Nikhil Aziz, Director of Natural Resource Rights at AJWS, visited AJWS’s grantee organizations in Guatemala and has been sharing stories from his travels.
The Union of Peasant Organizations of the Vera Paz (UVOC) is a movement of indigenous small farmers—mainly of the Q’eqchi’ and Poqomchi’ ethnic groups—that organizes Mayan communities in north-central Guatemala to advocate for their rights to land and traditional territories. Supported by AJWS, UVOC runs a community radio station in Chamtaca, Alta Vera Paz. Gilberto, a young man with a slight frame and a deep baritone, is the station’s voice, a UVOC youth leader and the president of a Mesoamerican regional network of community radios.
Gilberto and his colleagues told me most of the radio station’s programming is original and in Q’eqchi’, the area’s primary Mayan language. The broadcasts—produced almost exclusively by the youth themselves with some support from a university radio station and another AJWS grantee, La Otra Cooperativa—cover human rights, women’s rights, environmental issues, Mayan culture, language, and analysis of current affairs and political education. This open channel for information about these important topics is critical in a country where corruption and violence often serve as obstacles to free speech and poor rural communities lack access to information about problems that affect their lives.
The station’s eight youth volunteers face pressure by local politicians and interest groups that seek to influence the content of their shows. “Political parties and various interest groups keep trying to encroach on our autonomy,” Gilberto continued. “So the council of elders and a community board oversee the radio and ensure autonomy and rootedness in our traditions. But we youth basically run it.”
Carlos Morales, a founder of UVOC, explained that community-run radio is critical, since most Guatemalan radio stations are owned by large companies and serve corporate interests that conflict with the needs of the indigenous community.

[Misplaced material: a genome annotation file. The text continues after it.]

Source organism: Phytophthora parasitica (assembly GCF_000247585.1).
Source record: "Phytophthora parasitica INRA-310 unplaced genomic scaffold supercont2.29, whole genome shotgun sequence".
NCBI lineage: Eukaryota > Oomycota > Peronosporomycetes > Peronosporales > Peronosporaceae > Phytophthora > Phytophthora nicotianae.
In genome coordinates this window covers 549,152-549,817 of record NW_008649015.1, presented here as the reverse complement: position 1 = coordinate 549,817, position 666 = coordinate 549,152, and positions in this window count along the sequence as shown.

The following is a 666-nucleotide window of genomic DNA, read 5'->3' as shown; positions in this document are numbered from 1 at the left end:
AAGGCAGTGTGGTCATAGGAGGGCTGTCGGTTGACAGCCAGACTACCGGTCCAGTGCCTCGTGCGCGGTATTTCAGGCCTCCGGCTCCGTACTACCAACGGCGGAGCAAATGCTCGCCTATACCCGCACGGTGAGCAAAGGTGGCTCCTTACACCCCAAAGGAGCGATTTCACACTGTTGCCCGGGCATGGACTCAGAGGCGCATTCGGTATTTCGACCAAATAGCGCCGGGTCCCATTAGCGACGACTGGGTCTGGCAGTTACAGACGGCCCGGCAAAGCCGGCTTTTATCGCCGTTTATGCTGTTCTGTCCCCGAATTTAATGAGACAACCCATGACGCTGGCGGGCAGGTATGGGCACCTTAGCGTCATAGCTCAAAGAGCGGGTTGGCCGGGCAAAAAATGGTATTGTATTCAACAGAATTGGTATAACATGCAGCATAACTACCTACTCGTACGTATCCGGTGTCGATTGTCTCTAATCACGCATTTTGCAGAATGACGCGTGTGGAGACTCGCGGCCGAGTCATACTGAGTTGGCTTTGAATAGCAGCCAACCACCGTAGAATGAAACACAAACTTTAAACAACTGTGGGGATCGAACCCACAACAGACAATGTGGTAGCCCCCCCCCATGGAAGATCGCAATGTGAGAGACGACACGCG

“Commercial radio programming supports corporate agendas, like big dams or palm oil and sugarcane plantations,” he said. “They frequently call us out as anti-national or against development because we are fighting for our rights, which goes against their interests. They’ve even bought off people to criticize us or serve as recruiters for the fincas (plantations).”
He says the local people trust the UVOC station and know to ignore the voices that denigrate it. “There are many new evangelical stations who are tied to political parties that counter our social justice message. But people know they’re just fronts for the various parties.”
The radio reaches about 50 communities in four municipalities.
“Communities north and south of us call in with information,” said Manuel, another volunteer. “But more and more they’re also requesting information, including on their rights and about proposed development projects..”
Sandra Caled, a UVOC board member, said Gilberto was born to be a leader. His parents were UVOC members and long-time activists: “They brought him into it, and he has blossomed into a natural organizer, bringing in other young people,” she said. “Chamtaca is a strong community with many like Gilberto’s family. That’s why we strategically chose it to house the radio. The community owns most of its land and we knew they’d defend it and the radio.”
One of the elders shrugged, saying, “It is our radio.”
Nikhil Aziz is the director of Natural Resource Rights at AJWS. Before joining AJWS, he was executive director of Grassroots International, which funded social movements for resource rights in the Global South and did advocacy in the United States. Previously, Nikhil was associate director at Political Research Associates, which studied the right wing for the progressive movement. He continues to speak, teach and write on human rights, international development and social change. Nikhil has served on the boards of Africa Today Associates, Massachusetts Asians & Pacific Islanders for Health, MASALA (Massachusetts Area South Asian Lambda Association), Resist, and the International Human Rights Funders Group. He currently serves on the boards of Engaged Donors for Global Equity (EDGE Funders) and the Jessie Smith Noyes Foundation.